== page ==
Archive for the ‘leadership’ Category

Coach K on leadership

Don’t miss this excellent interview from Sim Sitkin and Richard Hackman, “Developing team leadership: an interview with Coach Mike Krzyzewski.” (Link to PDF)


Teaching successful failure

Carol Dweck (author of Mindset) would completely agree with Seth Godin’s perspective on failure.

Leaders in every industry bear this truth in the shape of their careers.

Why, then, do our school cultures remain averse to teaching successful failure?





How ideas gain audience

Over at Project Domino, Seth Godin identifies three factors relevant to a spreading idea –  “a fabulous idea, a compelling salesperson and a media channel that enables that idea to spread.” Read all about it here.

Independent schools should learn something from this concept. Combine  a story about an innovative school program (fabulous idea) told by our students (compelling salesperson) over social media channels (a cheap, simple way to spread the idea to a broad audience), and we have a much larger market than we might expect.

I wonder what Seth would think of Philips Andover’s approach. According to Ian Symonds, this sort of video reveals the “new normal” of independent school marketing.

Will we wait until social media becomes yesterday’s news before we turn its possibility to our advantage?

A leader’s legacy

Every sitting or aspiring head at every independent school should consider the implications Michael Schrage presents here.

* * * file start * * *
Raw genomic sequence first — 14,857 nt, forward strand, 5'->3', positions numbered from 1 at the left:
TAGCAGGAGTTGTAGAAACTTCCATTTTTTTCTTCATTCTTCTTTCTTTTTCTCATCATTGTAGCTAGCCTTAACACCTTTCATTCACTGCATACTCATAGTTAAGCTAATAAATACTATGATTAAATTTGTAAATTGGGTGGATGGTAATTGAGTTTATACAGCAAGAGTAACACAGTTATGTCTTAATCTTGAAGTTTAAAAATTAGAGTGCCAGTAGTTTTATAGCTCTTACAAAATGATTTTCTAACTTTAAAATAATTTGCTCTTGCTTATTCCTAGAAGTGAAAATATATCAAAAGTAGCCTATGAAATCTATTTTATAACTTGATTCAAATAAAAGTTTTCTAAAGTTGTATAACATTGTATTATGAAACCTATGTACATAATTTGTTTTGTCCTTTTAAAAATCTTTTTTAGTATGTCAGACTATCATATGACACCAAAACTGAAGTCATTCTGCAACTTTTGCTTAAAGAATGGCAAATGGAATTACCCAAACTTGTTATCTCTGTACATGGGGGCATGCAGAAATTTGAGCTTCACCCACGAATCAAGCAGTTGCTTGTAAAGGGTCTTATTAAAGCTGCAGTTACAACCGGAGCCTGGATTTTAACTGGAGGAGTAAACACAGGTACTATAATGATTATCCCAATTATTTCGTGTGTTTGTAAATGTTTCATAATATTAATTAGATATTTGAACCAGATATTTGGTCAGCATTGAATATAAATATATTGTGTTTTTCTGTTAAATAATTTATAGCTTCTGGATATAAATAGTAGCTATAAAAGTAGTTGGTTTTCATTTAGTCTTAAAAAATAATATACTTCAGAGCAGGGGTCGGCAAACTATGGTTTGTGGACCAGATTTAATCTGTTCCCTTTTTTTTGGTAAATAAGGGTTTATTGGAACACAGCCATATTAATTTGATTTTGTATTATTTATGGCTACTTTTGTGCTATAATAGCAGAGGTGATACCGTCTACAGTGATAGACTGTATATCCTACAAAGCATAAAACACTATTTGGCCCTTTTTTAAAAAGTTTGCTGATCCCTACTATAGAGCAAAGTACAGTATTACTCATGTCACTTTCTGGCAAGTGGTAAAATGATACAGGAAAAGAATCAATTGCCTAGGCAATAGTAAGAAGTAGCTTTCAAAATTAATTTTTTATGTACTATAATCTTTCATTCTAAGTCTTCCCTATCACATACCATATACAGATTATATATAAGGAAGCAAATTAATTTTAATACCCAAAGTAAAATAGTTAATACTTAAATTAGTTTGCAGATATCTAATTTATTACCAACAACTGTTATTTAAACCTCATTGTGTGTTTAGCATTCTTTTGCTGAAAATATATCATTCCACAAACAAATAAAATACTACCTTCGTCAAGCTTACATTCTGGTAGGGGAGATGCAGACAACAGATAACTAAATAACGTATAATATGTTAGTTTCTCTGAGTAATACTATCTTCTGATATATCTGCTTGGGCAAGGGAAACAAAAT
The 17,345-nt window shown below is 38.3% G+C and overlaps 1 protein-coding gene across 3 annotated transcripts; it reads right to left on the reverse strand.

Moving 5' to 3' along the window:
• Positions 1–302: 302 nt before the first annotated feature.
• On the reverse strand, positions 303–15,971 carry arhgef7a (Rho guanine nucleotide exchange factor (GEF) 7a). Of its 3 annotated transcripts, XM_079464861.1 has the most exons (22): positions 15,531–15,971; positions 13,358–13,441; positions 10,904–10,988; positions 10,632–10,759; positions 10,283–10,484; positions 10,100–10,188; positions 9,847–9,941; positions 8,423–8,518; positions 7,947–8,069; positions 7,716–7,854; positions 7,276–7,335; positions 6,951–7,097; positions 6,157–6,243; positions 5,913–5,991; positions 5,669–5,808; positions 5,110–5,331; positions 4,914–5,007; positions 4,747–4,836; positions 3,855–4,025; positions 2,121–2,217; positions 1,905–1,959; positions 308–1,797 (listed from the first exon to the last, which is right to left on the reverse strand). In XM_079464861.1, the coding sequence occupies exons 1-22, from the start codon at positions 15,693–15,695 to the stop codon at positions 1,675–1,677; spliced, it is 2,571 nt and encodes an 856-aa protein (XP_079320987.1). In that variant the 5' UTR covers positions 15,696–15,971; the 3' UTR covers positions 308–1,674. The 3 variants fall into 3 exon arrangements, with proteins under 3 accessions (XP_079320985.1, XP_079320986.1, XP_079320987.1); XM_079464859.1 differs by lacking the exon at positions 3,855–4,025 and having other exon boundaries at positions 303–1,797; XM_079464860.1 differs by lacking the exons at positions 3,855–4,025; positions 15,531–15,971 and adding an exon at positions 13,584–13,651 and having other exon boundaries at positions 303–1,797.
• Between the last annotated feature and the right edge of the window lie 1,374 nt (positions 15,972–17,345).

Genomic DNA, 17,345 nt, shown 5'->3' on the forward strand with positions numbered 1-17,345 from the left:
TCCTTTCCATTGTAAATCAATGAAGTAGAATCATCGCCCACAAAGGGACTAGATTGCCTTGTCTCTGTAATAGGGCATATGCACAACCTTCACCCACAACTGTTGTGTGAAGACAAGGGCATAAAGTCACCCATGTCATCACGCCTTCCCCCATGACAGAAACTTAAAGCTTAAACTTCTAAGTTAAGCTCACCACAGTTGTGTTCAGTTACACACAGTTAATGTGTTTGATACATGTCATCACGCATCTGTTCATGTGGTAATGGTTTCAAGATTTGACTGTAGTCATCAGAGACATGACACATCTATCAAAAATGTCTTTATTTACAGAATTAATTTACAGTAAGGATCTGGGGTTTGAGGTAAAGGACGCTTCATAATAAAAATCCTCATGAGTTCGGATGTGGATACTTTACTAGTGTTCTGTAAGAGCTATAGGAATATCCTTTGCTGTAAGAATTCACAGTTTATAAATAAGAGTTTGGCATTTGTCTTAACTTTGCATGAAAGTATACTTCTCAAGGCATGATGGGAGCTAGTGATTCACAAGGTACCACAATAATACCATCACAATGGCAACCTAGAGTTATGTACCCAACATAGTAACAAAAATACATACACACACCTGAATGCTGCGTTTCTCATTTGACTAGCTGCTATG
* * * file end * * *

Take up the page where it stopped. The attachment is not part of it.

The greatest threat to Steve Jobs’s legacy….is his board of directors.

Jobs himself feared this. “Hewlett and Packard built a great company, and they thought they had left it in good hands,” Jobs told Isaacson. “But now it’s being dismembered and destroyed. I hope I’ve left a stronger legacy so that will never happen at Apple.”

Leaving a charismatic legacy is one thing; leaving behind a board with wisdom, judgment, and entrepreneurial courage is quite another….Board competence — as much or more than successor CEO headmaster capabilities — determine how well cultural values and leadership legacies endure or ebb away.

Independent schools flourished by the strength of many hands even before Pearl Rock Kane gave “farewell” to the “lone warrior” leadership model. Without many hands making vision into familiar and constant practice, even the visions of a prophet will fade.

Do our distinguishing programs rely on the vision of a single leader, or upon communal values established and maintained throughout our governance?

Have we led the communal work of establishing powerful mission and shared purpose drawn from a vision, or do we hope a “strong reputation” and “the highest expectations” will be sufficient?

At every level of our leadership, we should know what will change – and will NOT change – upon our departure – if we wish to build an enduring legacy within our schools.

Apple will answer these questions, one way or the other, in days ahead – as will each independent school community facing leadership transitions.

Learning resilience through school admission